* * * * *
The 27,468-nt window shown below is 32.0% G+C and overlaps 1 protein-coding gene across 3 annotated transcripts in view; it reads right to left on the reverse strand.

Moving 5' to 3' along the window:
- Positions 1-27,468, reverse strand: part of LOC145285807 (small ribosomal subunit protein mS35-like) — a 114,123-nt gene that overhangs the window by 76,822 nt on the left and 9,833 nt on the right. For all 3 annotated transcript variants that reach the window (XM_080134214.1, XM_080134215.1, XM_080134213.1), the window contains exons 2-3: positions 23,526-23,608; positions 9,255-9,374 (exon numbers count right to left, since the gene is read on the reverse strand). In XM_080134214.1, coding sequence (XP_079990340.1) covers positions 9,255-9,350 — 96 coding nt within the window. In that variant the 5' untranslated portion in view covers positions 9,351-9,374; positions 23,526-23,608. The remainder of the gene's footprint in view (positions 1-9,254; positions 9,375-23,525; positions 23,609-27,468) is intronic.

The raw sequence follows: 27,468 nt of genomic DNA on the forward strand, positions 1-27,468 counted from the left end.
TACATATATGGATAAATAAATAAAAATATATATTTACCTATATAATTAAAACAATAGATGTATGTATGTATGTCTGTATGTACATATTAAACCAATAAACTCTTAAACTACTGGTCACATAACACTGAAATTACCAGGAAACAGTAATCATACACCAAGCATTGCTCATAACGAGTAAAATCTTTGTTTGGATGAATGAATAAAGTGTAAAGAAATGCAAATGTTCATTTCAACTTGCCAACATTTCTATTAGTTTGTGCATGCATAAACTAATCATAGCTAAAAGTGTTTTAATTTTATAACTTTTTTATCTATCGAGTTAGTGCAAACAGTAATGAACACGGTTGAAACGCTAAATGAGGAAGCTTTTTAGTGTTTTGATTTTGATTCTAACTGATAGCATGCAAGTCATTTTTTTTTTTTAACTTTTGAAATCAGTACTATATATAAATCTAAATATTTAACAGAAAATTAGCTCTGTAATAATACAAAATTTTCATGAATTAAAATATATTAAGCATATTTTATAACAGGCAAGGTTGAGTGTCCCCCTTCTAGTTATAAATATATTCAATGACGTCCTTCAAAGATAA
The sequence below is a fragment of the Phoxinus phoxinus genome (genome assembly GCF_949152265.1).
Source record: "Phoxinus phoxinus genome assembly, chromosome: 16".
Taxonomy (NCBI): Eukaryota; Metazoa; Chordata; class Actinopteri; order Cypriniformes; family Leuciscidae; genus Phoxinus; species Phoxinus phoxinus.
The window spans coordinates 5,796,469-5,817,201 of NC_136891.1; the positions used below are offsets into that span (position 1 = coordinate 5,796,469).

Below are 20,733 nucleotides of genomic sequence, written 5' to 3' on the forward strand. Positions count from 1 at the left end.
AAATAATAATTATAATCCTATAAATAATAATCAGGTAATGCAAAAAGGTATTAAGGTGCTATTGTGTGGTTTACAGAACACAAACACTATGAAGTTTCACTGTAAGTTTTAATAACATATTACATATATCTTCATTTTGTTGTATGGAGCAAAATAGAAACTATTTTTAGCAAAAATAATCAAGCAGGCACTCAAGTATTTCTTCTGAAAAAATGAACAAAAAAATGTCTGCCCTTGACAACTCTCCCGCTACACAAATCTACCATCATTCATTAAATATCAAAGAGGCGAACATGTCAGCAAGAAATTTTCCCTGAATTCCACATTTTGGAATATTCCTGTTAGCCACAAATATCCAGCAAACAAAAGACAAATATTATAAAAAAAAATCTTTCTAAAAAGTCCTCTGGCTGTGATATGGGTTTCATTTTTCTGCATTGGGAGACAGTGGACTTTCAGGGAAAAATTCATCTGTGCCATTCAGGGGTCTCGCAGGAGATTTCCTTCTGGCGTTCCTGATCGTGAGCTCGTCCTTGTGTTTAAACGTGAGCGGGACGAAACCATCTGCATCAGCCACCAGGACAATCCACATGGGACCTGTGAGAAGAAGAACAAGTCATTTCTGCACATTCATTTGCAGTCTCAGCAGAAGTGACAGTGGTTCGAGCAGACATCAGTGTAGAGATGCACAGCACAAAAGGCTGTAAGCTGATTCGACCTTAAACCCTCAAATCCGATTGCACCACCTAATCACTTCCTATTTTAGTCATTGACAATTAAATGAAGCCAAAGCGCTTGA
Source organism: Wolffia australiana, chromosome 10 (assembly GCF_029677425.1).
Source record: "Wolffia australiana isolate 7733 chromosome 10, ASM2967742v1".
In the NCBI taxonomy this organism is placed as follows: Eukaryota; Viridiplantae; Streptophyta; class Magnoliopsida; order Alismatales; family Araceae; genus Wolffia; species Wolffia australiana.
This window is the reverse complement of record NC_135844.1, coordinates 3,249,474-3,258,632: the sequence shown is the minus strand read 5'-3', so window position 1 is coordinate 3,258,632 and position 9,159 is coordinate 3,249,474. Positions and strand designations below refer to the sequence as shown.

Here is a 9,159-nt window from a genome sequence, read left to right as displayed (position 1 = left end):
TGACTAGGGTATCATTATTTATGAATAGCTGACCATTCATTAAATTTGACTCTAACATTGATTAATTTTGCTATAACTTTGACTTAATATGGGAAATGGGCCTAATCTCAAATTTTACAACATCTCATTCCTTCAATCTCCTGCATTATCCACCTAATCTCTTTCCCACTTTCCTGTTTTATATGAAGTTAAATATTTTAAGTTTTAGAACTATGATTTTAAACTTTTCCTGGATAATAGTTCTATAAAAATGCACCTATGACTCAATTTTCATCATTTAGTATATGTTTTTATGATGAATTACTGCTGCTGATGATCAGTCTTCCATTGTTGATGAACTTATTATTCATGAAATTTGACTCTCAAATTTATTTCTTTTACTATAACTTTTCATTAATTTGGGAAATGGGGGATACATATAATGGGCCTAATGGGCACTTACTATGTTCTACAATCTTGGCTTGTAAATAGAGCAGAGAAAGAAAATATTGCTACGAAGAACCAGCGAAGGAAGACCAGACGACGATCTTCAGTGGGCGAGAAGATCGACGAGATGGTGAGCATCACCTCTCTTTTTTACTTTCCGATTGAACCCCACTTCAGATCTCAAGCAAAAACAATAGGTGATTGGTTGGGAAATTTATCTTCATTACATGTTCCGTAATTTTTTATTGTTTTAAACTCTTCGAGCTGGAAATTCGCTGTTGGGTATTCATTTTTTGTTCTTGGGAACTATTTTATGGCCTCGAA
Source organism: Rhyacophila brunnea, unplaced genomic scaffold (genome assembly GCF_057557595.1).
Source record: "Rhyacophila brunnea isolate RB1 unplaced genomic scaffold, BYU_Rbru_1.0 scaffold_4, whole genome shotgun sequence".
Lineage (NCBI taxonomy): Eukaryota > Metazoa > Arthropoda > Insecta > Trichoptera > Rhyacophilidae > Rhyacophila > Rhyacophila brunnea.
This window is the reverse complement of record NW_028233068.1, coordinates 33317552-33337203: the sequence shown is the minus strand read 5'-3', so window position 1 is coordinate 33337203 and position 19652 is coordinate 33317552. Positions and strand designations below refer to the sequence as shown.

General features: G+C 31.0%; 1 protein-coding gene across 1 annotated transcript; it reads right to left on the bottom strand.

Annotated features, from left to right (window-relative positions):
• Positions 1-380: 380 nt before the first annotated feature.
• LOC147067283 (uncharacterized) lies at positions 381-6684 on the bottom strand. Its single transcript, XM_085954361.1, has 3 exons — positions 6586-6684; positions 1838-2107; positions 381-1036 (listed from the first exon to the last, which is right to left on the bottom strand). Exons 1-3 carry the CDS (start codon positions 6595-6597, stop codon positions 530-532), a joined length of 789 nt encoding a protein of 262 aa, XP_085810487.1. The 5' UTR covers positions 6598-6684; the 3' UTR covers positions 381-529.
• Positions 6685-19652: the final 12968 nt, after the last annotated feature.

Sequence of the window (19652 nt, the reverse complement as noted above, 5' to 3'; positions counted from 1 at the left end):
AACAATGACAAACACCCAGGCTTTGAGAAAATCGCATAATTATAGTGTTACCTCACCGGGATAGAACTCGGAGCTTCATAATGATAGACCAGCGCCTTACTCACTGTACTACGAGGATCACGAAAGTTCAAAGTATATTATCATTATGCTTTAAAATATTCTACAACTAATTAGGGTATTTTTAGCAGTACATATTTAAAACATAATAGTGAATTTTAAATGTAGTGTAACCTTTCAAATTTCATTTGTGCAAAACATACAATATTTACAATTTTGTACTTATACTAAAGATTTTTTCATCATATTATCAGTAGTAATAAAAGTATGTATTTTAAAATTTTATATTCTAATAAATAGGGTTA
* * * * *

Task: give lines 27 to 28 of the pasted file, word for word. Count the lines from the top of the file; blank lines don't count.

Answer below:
Sequence of the window (19652 nt, the reverse complement as noted above, 5' to 3'; positions counted from 1 at the left end):
AACAATGACAAACACCCAGGCTTTGAGAAAATCGCATAATTATAGTGTTACCTCACCGGGATAGAACTCGGAGCTTCATAATGATAGACCAGCGCCTTACTCACTGTACTACGAGGATCACGAAAGTTCAAAGTATATTATCATTATGCTTTAAAATATTCTACAACTAATTAGGGTATTTTTAGCAGTACATATTTAAAACATAATAGTGAATTTTAAATGTAGTGTAACCTTTCAAATTTCATTTGTGCAAAACATACAATATTTACAATTTTGTACTTATACTAAAGATTTTTTCATCATATTATCAGTAGTAATAAAAGTATGTATTTTAAAATTTTATATTCTAATAAATAGGGTTA